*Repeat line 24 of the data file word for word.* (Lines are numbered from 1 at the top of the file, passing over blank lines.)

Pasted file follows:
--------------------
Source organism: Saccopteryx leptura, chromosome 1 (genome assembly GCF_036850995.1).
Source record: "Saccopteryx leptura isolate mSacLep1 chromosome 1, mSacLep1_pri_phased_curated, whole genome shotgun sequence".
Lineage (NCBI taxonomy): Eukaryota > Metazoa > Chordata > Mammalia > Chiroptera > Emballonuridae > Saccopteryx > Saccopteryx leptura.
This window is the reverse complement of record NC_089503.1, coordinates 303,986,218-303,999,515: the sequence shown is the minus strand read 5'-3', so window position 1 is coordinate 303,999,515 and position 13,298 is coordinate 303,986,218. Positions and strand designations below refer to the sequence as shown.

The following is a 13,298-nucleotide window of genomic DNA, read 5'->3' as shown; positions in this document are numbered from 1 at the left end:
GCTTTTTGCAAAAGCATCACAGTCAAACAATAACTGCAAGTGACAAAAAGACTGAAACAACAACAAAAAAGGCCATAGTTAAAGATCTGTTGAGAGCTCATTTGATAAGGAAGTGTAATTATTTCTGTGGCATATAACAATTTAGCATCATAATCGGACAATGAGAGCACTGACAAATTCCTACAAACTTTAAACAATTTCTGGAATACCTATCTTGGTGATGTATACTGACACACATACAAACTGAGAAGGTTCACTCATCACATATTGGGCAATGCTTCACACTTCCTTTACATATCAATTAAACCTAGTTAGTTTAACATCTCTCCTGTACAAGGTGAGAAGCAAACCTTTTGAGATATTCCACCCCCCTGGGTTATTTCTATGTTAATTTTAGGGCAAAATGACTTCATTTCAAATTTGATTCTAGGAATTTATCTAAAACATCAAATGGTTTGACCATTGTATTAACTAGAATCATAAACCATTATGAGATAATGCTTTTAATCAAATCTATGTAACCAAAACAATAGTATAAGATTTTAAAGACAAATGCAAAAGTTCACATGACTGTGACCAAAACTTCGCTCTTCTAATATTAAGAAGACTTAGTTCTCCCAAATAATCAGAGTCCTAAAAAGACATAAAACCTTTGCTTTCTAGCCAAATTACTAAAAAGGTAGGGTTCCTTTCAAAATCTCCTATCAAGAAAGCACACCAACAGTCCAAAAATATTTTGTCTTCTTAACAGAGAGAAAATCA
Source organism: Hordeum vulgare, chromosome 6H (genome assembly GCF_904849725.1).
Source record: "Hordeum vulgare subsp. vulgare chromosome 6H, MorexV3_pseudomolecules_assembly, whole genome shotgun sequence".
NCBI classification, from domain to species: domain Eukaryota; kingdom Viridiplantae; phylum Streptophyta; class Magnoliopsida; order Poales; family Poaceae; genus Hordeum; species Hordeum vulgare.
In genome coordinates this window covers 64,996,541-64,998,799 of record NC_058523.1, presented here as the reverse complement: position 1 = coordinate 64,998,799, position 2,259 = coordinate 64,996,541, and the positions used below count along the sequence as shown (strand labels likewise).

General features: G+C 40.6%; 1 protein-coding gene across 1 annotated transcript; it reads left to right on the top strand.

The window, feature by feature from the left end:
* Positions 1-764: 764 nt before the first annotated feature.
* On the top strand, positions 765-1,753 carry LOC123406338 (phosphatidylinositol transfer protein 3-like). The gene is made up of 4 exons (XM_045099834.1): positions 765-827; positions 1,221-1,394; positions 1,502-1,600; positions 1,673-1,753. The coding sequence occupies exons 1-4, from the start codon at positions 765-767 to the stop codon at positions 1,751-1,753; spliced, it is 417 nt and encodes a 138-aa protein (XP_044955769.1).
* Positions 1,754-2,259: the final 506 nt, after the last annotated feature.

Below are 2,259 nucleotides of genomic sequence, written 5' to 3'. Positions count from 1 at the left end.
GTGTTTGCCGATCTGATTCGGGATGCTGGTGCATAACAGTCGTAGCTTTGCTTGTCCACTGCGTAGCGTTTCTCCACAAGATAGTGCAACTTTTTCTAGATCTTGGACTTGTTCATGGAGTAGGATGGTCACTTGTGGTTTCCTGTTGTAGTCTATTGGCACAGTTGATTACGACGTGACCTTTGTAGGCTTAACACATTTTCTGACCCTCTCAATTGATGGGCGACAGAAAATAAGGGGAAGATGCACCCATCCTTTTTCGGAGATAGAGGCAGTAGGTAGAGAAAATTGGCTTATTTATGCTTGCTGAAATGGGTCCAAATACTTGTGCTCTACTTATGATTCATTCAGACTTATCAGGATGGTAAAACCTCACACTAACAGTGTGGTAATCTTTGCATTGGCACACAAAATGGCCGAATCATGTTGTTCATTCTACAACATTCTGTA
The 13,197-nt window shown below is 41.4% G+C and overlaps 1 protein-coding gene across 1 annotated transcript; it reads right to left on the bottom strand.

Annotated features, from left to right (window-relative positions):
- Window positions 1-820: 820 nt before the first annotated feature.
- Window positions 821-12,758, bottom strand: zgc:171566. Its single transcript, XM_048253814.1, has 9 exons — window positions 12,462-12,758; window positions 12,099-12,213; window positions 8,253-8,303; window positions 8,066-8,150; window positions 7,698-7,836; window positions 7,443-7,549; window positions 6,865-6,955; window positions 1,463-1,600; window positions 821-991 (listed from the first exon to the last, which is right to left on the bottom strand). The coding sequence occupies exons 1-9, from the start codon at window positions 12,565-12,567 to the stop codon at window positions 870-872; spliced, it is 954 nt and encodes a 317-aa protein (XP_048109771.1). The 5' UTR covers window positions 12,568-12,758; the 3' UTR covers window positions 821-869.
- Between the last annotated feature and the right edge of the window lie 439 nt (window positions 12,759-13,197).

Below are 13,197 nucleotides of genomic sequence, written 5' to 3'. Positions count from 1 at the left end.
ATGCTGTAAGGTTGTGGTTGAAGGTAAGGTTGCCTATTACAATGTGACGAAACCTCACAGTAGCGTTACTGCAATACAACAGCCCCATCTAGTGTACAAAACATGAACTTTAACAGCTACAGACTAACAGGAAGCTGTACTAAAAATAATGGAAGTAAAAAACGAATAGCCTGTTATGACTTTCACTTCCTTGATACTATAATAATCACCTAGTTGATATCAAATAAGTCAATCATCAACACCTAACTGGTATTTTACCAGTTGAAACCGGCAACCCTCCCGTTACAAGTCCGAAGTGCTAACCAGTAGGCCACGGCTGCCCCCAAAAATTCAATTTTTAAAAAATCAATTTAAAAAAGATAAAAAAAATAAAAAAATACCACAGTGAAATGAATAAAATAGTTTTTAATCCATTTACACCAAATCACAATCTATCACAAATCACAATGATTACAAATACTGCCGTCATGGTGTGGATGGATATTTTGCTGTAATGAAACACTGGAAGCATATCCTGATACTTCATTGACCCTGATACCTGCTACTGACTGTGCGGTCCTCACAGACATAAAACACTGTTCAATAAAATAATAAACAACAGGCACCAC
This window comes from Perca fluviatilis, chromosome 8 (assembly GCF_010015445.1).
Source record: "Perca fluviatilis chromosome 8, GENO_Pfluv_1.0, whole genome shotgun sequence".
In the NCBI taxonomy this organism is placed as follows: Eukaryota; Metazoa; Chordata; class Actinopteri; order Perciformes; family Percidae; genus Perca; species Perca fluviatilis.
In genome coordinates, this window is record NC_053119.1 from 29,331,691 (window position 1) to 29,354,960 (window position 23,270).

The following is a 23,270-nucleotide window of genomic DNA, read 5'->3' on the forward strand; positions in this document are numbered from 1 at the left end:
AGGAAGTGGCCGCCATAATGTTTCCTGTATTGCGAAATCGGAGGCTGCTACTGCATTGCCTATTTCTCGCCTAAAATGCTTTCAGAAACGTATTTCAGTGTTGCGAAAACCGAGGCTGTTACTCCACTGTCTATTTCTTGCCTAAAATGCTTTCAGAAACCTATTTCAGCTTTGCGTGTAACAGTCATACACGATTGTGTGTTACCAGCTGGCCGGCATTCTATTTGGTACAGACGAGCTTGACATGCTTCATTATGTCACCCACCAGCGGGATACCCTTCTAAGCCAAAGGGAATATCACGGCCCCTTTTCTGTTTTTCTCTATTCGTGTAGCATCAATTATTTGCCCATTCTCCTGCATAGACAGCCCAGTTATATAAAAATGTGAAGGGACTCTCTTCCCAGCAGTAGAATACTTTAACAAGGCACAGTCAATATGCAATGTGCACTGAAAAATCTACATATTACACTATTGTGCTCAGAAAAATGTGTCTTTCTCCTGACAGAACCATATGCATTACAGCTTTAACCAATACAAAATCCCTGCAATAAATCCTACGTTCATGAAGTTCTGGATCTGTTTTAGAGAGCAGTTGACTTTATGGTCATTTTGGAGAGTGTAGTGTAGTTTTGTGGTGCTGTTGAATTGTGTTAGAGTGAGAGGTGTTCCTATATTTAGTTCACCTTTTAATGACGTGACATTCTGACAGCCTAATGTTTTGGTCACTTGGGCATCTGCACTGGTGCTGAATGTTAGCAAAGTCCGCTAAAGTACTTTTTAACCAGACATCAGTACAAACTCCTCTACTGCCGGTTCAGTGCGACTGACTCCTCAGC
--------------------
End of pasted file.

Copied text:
ATGCTGTAAGGTTGTGGTTGAAGGTAAGGTTGCCTATTACAATGTGACGAAACCTCACAGTAGCGTTACTGCAATACAACAGCCCCATCTAGTGTACAAAACATGAACTTTAACAGCTACAGACTAACAGGAAGCTGTACTAAAAATAATGGAAGTAAAAAACGAATAGCCTGTTATGACTTTCACTTCCTTGATACTATAATAATCACCTAGTTGATATCAAATAAGTCAATCATCAACACCTAACTGGTATTTTACCAGTTGAAACCGGCAACCCTCCCGTTACAAGTCCGAAGTGCTAACCAGTAGGCCACGGCTGCCCCCAAAAATTCAATTTTTAAAAAATCAATTTAAAAAAGATAAAAAAAATAAAAAAATACCACAGTGAAATGAATAAAATAGTTTTTAATCCATTTACACCAAATCACAATCTATCACAAATCACAATGATTACAAATACTGCCGTCATGGTGTGGATGGATATTTTGCTGTAATGAAACACTGGAAGCATATCCTGATACTTCATTGACCCTGATACCTGCTACTGACTGTGCGGTCCTCACAGACATAAAACACTGTTCAATAAAATAATAAACAACAGGCACCAC